Thumbs up, thumbs down

February 10, 2007

Thumbs up to Deanna Glaze, for the hard work she did to win appointment as the first female career firefighter for the Hagerstown Fire Department. Glaze, 23, says it's about "me being part of the team, not about me being a girl."

Glaze has been involved in firefighting since she was 16, starting with the Maugansville Goodwill Fire Department. She's studying to be a paramedic.

Thumbs up to Jack Ham, a National Football Hall of Fame player for the Pittsburgh Steelers, for his willingness to come and sign autographs as part of a fundraiser for the Chambersburg (Pa.) Boys & Girls Club.

Ham, who retired in 1982, said many youngsters probably don't know who he is. They ought to, because the players of an earlier era knew that their fame depended on how well they treated their fans.


Thumbs down to the Washington County delegation to the Maryland General Assembly, for withdrawing a bill they introduced just a week ago to have everyone in the county who serves alcohol go through a certification course covering such things as how to recognize when a patron is intoxicated and how to determine when an ID is fake. If it was a good idea last week, why not now?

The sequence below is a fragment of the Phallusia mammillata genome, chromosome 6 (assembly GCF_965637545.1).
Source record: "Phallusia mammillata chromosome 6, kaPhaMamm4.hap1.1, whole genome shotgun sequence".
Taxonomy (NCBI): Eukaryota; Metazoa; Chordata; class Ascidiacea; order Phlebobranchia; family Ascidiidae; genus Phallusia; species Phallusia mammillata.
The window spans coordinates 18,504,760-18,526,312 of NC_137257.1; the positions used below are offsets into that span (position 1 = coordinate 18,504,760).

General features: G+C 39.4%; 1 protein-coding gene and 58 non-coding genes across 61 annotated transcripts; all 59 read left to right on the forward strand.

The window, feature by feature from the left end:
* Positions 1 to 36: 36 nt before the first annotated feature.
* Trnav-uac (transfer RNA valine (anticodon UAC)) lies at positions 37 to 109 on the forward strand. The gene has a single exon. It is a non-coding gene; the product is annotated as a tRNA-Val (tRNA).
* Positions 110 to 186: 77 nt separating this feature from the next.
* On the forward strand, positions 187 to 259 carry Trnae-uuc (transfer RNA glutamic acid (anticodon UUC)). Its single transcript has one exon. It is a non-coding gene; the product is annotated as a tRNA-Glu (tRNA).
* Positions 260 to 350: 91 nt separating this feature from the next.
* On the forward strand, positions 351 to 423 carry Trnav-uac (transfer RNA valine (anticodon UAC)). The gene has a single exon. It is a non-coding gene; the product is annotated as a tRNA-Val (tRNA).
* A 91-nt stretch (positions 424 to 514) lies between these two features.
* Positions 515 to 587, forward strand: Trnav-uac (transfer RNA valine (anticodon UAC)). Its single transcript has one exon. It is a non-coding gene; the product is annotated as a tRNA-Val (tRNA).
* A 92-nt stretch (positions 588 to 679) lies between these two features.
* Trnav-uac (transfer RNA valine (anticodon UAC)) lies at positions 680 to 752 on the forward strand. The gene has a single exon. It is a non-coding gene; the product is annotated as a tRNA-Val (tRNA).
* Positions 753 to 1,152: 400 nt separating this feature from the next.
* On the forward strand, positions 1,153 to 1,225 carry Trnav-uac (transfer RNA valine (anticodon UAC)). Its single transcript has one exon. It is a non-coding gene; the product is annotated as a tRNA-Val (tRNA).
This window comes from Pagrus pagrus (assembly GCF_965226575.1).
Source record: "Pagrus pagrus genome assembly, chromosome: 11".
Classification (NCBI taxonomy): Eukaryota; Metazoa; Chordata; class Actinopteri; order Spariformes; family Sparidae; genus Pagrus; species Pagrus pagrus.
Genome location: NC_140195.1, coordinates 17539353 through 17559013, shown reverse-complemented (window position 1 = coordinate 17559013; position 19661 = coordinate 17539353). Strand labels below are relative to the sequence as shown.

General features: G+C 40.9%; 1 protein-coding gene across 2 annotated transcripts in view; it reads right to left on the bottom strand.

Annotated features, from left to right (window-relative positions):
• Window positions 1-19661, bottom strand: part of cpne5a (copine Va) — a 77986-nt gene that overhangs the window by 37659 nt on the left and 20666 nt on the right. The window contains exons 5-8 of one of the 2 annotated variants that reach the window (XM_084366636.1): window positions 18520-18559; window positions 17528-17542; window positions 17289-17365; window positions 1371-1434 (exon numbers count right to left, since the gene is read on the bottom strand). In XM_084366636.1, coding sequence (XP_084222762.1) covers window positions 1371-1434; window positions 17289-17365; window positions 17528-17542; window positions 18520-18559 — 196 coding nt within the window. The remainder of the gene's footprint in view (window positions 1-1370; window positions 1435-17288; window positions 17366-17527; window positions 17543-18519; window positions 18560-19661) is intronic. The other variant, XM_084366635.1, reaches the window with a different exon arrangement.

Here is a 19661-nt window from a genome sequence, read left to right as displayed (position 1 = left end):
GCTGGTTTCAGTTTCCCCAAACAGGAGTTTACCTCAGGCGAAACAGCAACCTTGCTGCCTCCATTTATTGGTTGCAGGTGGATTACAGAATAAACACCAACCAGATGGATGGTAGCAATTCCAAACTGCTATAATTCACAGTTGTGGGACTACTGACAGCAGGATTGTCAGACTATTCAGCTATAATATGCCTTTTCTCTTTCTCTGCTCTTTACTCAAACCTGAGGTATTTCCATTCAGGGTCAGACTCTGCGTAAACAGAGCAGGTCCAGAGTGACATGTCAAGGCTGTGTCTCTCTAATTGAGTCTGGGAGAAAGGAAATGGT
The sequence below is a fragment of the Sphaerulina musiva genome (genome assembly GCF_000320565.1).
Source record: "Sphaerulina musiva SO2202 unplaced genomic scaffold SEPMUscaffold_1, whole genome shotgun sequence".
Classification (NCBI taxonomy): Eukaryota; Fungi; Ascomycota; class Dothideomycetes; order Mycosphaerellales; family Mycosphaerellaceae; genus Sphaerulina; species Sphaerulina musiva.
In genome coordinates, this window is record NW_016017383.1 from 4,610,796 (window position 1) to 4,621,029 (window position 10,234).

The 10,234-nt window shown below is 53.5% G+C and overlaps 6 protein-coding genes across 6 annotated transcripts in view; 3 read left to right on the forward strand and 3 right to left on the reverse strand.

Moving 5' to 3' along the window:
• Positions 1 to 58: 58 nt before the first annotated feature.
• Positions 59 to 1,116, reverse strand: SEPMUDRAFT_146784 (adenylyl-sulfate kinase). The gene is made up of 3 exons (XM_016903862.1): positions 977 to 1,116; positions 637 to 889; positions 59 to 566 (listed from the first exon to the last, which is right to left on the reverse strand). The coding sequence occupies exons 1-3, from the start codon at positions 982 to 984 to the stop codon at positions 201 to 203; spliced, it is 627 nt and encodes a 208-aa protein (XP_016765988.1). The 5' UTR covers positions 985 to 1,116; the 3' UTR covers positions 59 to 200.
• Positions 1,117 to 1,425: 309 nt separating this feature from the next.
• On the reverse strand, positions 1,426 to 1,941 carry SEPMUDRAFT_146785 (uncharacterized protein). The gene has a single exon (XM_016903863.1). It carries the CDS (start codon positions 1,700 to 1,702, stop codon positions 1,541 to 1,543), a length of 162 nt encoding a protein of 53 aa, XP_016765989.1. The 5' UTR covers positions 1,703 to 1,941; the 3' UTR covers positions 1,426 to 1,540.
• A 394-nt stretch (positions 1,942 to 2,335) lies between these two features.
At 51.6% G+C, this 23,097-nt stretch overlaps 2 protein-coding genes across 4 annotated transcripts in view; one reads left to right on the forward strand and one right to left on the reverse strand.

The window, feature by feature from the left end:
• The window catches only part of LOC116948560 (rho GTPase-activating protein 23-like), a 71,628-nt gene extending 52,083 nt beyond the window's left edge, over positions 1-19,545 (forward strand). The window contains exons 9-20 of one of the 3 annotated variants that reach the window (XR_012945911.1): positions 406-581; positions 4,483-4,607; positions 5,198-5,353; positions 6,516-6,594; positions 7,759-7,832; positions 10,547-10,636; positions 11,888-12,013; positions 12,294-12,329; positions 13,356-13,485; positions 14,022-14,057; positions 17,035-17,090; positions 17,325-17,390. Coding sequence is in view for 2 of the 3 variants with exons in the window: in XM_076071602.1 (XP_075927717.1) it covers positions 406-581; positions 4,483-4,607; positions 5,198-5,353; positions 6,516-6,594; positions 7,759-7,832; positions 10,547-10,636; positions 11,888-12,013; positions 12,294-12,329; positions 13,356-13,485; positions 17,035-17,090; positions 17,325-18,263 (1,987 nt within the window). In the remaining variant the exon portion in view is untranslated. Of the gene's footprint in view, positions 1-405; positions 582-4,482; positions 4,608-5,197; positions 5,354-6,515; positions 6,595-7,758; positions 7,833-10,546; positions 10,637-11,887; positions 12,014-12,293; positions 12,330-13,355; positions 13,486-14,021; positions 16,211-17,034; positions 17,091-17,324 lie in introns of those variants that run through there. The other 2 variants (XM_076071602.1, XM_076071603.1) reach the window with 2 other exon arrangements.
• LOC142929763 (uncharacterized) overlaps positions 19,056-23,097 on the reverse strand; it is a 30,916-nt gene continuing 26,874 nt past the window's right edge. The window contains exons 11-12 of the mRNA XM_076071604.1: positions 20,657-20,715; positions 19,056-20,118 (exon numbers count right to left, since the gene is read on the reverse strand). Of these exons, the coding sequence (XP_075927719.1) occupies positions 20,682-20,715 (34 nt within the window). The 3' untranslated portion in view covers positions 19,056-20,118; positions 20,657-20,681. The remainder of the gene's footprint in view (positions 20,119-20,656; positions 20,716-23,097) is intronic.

Thumbs up to Washington County Planning Commission members George Anikis and County Commissioner James Kercheval, for saying that the layout of a proposed Hopewell Road project was so poor that the developer ought to toss it out and start over. Thanks, guys, for taking a stand in favor of well-planned and attractive development.

Thumbs up to Susquehanna Bank, for its recent donation of $5,000 to the Interfaith Housing Alliance Inc., which has as its mission the construction of affordable housing. The alliance, which has been working in Western Maryland since 1992, is now planning a "sweat equity" self-help homeownership development in Cascade that will feature 10 home sites. Thanks for helping the people who work here afford a home of their own.

Thumbs down to the unidentified New York City jeweler who gave cabbie Osman Chowdhury a 30-cent tip for an $11 fare, then offered him a measly $100 reward after he spent hours tracking her down to return a bag with 31 diamond rings that she had left in the cab. One good reason to believe in an afterlife is the hope that such stingy folks get their just desserts when they waltz up to the Pearly Gates.

Thumbs up to Washington County Circuit Judge John H. McDowell, for finding Robert Lynn Tomlin, who pleaded guilty last July in the burning deaths of four of his girlfriend's kittens, guilty of violating his parole by having contact with her. Perhaps it will give the lady, who invited him to move in with her, a chance to reconsider her life choices and the consequences they might have in the future.

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